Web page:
/ December 8, 2020
There is only one Electoral College deadline in the U.S. Constitution — noon on Jan. 20.
The “safe harbor” deadline of Dec. 8, the Electoral College voting on Dec. 14, and the congressional vote count on Jan. 6 are dates set by federal law, said a group that is challenging the election results in several states.
It is well established "that the U.S. Constitution is the highest law in the land, holding precedence over both state and federal laws. In the event that federal law presents an obstacle to faithfully adhering to constitutional requirements, it is necessary to disregard the statute in favor of the plain meaning of the Constitution," the Amistad Project of the nonpartisan Thomas More Society said in a new report
Citing language in the 2000 Bush vs. Gore
Supreme Court decision, the Amistad Project said that while federal law sets two days in December for moving forward with the Electoral College voting, the Constitution doesn’t.
“The Supreme Court has ruled that the law does not actually require states to appoint Electors by that date in order for those Electoral Votes to be counted by Congress when determining the winner of the presidential election,” the Amistad Project wrote.
The Amistad Project contends that, in the five states it has filed challenges to the 2020 results, enough violations took place to force the legislatures to take over for the electoral system.
“Through rigorous investigations supporting our litigation, we demonstrate that state and local officials brazenly violated election laws in several swing states in order to advance a partisan political agenda,” said Phill Kline, the director of the Amistad Project.
“As a result, it is impossible for those states to determine their presidential Electors in line with the arbitrary deadline set forth via federal statute in 1948, and thus, the only deadline that matters is January 20, 2021,” Kline said.
“Election officials in urban Democrat strongholds are behaving similar to a football team which gained an advantage from a questionable play and are now running up to the line of scrimmage to begin the next play before America can throw the red flag on the field to demand a closer look,” the Amistad Project wrote.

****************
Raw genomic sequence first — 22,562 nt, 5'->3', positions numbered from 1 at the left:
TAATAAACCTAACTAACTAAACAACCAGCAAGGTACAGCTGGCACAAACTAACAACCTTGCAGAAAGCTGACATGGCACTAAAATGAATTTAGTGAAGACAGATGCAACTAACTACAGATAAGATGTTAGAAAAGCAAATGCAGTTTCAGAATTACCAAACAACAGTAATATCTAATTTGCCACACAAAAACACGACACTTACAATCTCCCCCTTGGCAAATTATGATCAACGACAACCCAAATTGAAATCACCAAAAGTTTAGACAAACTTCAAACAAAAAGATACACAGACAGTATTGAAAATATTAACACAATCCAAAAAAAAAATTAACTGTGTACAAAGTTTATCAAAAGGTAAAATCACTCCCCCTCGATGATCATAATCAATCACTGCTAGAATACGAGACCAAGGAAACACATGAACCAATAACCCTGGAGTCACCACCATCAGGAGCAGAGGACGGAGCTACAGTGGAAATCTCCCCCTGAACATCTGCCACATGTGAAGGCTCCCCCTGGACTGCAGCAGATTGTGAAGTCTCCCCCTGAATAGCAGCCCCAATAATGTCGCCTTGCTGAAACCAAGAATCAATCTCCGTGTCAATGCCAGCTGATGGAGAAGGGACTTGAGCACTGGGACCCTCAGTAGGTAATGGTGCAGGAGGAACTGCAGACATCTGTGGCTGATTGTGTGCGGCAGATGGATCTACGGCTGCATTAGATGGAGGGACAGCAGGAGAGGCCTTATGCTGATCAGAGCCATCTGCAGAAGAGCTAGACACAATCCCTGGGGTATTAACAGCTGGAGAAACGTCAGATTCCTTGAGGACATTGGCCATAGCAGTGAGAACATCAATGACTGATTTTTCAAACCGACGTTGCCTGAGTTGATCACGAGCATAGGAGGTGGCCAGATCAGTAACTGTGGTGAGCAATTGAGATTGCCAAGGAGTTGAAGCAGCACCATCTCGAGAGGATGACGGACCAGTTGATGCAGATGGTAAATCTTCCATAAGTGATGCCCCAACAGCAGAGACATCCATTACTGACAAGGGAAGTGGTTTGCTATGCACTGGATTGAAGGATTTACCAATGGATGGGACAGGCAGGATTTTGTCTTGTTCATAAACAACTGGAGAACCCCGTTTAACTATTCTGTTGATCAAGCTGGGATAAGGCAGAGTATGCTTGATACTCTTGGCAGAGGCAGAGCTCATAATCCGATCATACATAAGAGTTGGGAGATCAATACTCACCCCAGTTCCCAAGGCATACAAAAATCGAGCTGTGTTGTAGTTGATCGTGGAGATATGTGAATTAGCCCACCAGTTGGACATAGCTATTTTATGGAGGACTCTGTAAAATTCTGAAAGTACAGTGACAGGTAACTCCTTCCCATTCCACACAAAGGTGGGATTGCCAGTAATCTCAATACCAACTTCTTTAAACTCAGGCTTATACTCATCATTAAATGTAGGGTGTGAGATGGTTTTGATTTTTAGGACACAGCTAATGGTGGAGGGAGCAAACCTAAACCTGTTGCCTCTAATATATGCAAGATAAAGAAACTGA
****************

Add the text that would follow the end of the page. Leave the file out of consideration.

The group is urging states to take their time and that, if irregularities are confirmed, they should send the vote to state legislatures, as suggested by the Constitution. Several states where voting has been challenged have majority-Republican state legislatures.
Said the Amistad Project: “Because the laws governing the conduct of elections were flagrantly violated in numerous states during the 2020 presidential election, there can be no determination of presidential Electors pursuant to state law. As such, the Constitution makes clear that the responsibility rests with state legislatures to appoint Electors. This should be done as expeditiously as possible, but the only deadline state lawmakers have an obligation to meet is the one deadline set forth in the Constitution — noon on January 20, 2021.”
A growing number of House conservatives are eyeing challenging specific state Electoral College vote counts. That effort is being led by Alabama Rep. Mo Brooks, who believes that Joe Biden’s likely election can be reversed in the House, Paul Bedard noted
in a Dec. 5 op-ed for the Washington Examiner.
Free Press International